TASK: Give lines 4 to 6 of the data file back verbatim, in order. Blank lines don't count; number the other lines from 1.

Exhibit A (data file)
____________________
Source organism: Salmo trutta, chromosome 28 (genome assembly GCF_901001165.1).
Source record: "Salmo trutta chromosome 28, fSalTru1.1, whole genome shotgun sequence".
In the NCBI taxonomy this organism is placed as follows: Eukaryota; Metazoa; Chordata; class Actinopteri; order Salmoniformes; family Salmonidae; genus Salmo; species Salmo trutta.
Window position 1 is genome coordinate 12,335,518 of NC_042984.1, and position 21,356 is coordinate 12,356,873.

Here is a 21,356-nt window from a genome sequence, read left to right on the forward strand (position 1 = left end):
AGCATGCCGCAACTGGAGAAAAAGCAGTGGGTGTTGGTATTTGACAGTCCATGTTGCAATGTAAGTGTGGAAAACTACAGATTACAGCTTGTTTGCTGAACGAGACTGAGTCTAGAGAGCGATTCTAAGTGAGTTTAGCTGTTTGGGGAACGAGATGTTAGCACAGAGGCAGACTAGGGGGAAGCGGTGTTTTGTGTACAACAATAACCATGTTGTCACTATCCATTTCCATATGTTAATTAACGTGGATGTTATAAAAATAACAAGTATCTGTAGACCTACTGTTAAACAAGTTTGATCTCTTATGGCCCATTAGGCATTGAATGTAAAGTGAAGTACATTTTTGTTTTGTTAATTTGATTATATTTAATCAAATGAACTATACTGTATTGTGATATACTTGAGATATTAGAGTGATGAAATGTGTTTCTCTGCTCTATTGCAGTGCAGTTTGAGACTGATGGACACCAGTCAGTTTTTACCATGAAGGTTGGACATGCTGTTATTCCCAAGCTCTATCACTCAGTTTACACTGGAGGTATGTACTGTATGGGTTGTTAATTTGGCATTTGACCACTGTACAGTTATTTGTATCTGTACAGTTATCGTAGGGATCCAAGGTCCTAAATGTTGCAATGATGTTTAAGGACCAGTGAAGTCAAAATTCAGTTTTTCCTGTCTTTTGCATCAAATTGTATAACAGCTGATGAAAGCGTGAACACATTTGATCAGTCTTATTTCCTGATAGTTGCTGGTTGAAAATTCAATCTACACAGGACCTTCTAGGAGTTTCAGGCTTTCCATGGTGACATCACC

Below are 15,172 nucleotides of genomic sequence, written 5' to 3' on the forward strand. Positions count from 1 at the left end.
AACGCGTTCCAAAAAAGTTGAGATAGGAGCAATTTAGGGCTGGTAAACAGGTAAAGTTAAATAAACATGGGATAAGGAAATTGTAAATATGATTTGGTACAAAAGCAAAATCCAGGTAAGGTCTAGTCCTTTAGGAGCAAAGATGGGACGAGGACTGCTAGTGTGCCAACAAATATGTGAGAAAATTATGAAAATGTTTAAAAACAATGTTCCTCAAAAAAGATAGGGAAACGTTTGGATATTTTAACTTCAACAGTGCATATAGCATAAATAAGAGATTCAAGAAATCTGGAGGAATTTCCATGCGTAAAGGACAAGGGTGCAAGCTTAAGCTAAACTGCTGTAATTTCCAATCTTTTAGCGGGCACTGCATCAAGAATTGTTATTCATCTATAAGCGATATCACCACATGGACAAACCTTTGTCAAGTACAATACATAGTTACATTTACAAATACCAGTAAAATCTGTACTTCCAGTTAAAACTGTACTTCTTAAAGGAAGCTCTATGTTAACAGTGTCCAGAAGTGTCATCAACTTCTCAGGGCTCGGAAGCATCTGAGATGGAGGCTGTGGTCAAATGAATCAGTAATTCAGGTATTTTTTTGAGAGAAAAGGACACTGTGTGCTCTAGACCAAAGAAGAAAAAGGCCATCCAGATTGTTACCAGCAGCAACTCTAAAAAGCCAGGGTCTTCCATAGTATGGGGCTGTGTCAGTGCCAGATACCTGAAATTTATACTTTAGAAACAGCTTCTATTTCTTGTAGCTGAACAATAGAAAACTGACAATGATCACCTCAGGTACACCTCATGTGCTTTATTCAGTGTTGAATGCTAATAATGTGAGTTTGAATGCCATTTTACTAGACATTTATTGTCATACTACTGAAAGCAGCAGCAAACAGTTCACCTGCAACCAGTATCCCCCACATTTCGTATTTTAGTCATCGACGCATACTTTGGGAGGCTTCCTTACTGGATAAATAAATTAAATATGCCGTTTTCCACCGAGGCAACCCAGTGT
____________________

Window position 1 is genome coordinate 12,335,518 of NC_042984.1, and position 21,356 is coordinate 12,356,873.

Here is a 21,356-nt window from a genome sequence, read left to right on the forward strand (position 1 = left end):
AGCATGCCGCAACTGGAGAAAAAGCAGTGGGTGTTGGTATTTGACAGTCCATGTTGCAATGTAAGTGTGGAAAACTACAGATTACAGCTTGTTTGCTGAACGAGACTGAGTCTAGAGAGCGATTCTAAGTGAGTTTAGCTGTTTGGGGAACGAGATGTTAGCACAGAGGCAGACTAGGGGGAAGCGGTGTTTTGTGTACAACAATAACCATGTTGTCACTATCCATTTCCATATGTTAATTAACGTGGATGTTATAAAAATAACAAGTATCTGTAGACCTACTGTTAAACAAGTTTGATCTCTTATGGCCCATTAGGCATTGAATGTAAAGTGAAGTACATTTTTGTTTTGTTAATTTGATTATATTTAATCAAATGAACTATACTGTATTGTGATATACTTGAGATATTAGAGTGATGAAATGTGTTTCTCTGCTCTATTGCAGTGCAGTTTGAGACTGATGGACACCAGTCAGTTTTTACCATGAAGGTTGGACATGCTGTTATTCCCAAGCTCTATCACTCAGTTTACACTGGAGGTATGTACTGTATGGGTTGTTAATTTGGCATTTGACCACTGTACAGTTATTTGTATCTGTACAGTTATCGTAGGGATCCAAGGTCCTAAATGTTGCAATGATGTTTAAGGACCAGTGAAGTCAAAATTCAGTTTTTCCTGTCTTTTGCATCAAATTGTATAACAGCTGATGAAAGCGTGAACACATTTGATCAGTCTTATTTCCTGATAGTTGCTGGTTGAAAATTCAATCTACACAGGACCTTCTAGGAGTTTCAGGCTTTCCATGGTGACATCACC